Male Nkisi Figure with Strips of Hide, held at the Brooklyn Museum, CC
Nkisi (plural minkisi, zinkisi or nkisi [n- concords with mi-] according to dialect). The term nkisi is the general name for a a spirit, or for any object that spirit inhabits. It is frequently applied to a variety of objects used throughout the Congo Basin in Central Africa thought to contain spiritual powers or spirits. The term and its concept have passed with the enslavement of Africans into the Americas, especially South America (in Palo Mayombe the spirits of nkisi are often called “[…]”).
The current meaning of the term derives from the root, *-kitį- referring to a spiritual entity, or material objects in which it is manifested or inhabits in Proto-Njila, an ancient subdivision of the Bantu language family.
In its earliest attestations in Kikongo dialects in the early seventeenth century it was spelled “mokissie” (in Dutch), as the mu- prefix in this noun class were still pronounced, and was reported by Dutch visitors to Loango as referring both to a material item and the spiritual entity that inhabits it. In the sixteenth century, when the Kingdom of Kongo was converted to Christianity, ukisi (a substance having characteristics of nkisi) was used to translate “holy” in the Kikongo Catechism of 1624. Continue reading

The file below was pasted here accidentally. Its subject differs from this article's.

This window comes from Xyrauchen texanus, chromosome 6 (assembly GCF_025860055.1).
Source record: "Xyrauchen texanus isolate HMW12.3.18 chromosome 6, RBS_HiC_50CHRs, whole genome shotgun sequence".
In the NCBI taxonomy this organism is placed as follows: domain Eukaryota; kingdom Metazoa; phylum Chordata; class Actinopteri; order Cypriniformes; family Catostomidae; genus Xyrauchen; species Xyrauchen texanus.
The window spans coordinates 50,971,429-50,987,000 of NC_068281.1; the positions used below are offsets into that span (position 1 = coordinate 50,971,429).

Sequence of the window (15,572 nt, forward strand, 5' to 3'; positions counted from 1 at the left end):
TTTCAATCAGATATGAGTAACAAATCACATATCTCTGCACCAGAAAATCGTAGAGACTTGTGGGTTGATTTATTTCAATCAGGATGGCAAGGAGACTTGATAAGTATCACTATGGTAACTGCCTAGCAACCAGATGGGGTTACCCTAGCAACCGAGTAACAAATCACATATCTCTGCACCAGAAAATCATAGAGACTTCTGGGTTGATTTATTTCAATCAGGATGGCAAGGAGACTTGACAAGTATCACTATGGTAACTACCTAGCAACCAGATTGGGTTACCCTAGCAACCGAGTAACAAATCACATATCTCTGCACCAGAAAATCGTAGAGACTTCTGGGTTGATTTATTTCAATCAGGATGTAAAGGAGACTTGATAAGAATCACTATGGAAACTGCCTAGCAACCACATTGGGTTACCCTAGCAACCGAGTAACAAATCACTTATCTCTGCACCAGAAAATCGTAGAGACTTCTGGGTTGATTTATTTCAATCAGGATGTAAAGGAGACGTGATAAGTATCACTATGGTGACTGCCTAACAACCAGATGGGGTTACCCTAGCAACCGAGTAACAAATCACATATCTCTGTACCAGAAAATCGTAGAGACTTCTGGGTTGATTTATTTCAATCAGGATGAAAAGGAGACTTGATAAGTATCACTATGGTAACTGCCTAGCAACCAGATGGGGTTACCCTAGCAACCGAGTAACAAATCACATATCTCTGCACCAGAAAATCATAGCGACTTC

PREPARATION FOR INITIATION
by Awo Falokun Fatunmbi
The first step in preparation for initiation is to set up an ancestor shrine and to start asking the ancestors for support in the initiation process.
Building an Ancestor Shrine
In traditional Ifá culture everyone is believed to have the ability, and the obligation to communicate with the ancestors on a daily basis. According to Ifá oral tradition, communication with your ancestors is a
birthright and requires no special sanction. At times this communication can simply involve remembering a revered ancestor and making use of the memory as a basis for making an important decision. In many ways ancestor communication is an extension of the training and wisdom we receive from our parents and grand parents. In Yoruba culture it is common for the uninitiated to make direct contact with ancestors spirits. The most prevalent method of Continue reading
The Holy Piby
by Robert Athlyi Roberts (1924)
The Holy Piby, a book founded by the Holy Spirit to deliver the gospel commanded by the Almighty God for the full salvation of Ethiopia’s posterities.
In time the Piby shall contain all worthy prophecies and inspirations endowed by God upon the sons and daughters of Ethiopia, but no article shall be permitted to enter the Piby save that which is in accordance with the gospel of the twentieth century, preached by his Holiness, Shepherd Athlyi, apostle Marcus Garvey and colleague; the three apostles anointed and sent forth by the Almighty God to lay the Continue reading
PRAYERS TO THE ORISHAS
A LOOK AT SANTERÍA
By Diane Elizabeth Caudillo, 2007
Who owns your head? This provocative question means a great deal to many people around the world who practice a religion known as Santería, or alternatively La Regla de Ocha. This tradition originates among the Yoruba people of West Africa, in the area of present-day Nigeria.